Tenth Circuit: Complete Prohibition on Internet Access Constitutes Greater Deprivation of Liberty than Reasonably Necessary

The Tenth Circuit Court of Appeals issued its opinion in United States v. Ullmann on Tuesday, June 9, 2015.

Ronald Ullmann pleaded guilty to making a false statement, arising from a sexually explicit online conversation he had with an undercover FBI agent posing as a 13-year-old. He served a 60-month prison term and began his three years of supervised release. Ullmann contended that the district court’s imposition of a special condition restricting his use of the internet and a panoply of electronic devices impose a greater deprivation of liberty than is reasonably necessary.

The Tenth Circuit noted that its prior precedent suggested that a complete prohibition on internet access would constitute a greater deprivation of liberty than reasonably necessary, and in the decade since the two precedential cases were decided the internet has become an even more indispensable tool of everyday life. The Tenth Circuit found the probation office’s restriction as written to be unreasonable, but because in this case the district court orally modified the condition to be not a blanket prohibition but rather a restriction, there was no error. The Tenth Circuit cautioned the probation office that adjudicating further appeals based on the prohibitive language would not be a valuable use of its judicial resources.

Ullmann also argued the modified condition is inconsistent with the Sentencing Guidelines, but the Tenth Circuit disagreed because the condition restricts rather than prohibits Ullmann’s internet use. Ullmann further contended the modified condition unconstitutionally delegated authority to perform a judicial function to the probation office. The Tenth Circuit disagreed, finding a district court’s oral delegation to a probation officer controls over the written conditions of probation imposed by the probation office. The district court exercised its authority at the sentencing hearing when it clarified that Ullmann would only have to comply with the written restrictions related to internet-capable devices.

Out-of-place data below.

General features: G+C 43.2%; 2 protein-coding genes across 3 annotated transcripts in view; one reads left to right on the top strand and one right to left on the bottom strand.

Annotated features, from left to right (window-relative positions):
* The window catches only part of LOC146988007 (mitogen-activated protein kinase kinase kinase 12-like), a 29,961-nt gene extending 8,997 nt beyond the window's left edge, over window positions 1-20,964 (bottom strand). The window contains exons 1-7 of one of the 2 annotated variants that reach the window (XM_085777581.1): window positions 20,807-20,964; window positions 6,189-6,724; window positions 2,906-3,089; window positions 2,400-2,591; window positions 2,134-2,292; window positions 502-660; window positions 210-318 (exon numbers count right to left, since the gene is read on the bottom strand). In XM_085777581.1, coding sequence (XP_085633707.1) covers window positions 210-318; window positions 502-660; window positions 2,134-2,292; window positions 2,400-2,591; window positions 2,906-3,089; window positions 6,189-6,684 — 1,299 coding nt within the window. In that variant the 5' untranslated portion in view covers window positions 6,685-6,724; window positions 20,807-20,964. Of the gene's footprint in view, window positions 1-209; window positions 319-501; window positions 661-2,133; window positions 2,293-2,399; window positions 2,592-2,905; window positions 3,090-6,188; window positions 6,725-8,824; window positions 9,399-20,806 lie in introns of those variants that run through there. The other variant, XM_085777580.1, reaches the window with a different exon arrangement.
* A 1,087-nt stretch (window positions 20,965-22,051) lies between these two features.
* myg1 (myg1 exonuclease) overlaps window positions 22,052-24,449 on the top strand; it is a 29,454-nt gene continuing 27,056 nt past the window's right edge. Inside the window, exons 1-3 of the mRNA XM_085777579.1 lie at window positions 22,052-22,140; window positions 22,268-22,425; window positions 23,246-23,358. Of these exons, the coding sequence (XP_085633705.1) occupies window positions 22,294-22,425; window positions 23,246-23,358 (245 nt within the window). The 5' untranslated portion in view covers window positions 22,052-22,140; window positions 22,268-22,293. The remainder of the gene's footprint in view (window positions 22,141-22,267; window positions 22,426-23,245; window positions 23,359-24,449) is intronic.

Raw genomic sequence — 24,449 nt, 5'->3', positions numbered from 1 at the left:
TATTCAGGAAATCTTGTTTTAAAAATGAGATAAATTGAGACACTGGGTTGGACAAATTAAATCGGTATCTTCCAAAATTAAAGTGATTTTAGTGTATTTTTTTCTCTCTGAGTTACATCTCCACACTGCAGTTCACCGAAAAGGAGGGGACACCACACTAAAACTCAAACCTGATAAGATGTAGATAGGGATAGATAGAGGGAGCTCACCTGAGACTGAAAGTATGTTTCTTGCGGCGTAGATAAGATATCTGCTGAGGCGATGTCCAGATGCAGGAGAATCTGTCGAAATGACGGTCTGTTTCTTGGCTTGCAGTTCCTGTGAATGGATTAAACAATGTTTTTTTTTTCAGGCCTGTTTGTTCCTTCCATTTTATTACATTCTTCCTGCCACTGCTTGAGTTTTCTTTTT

The Tenth Circuit affirmed the district court’s judgment.

Tenth Circuit: Unpublished Opinions, 7/29/2015

On Wednesday, July 29, 2015, the Tenth Circuit Court of Appeals issued one published opinion and three unpublished opinions.

United States v. Le

Tlalpan-Ochoa v. Lynch

United States v. Little

Case summaries are not provided for unpublished opinions. However, published opinions are summarized and provided by Legal Connection.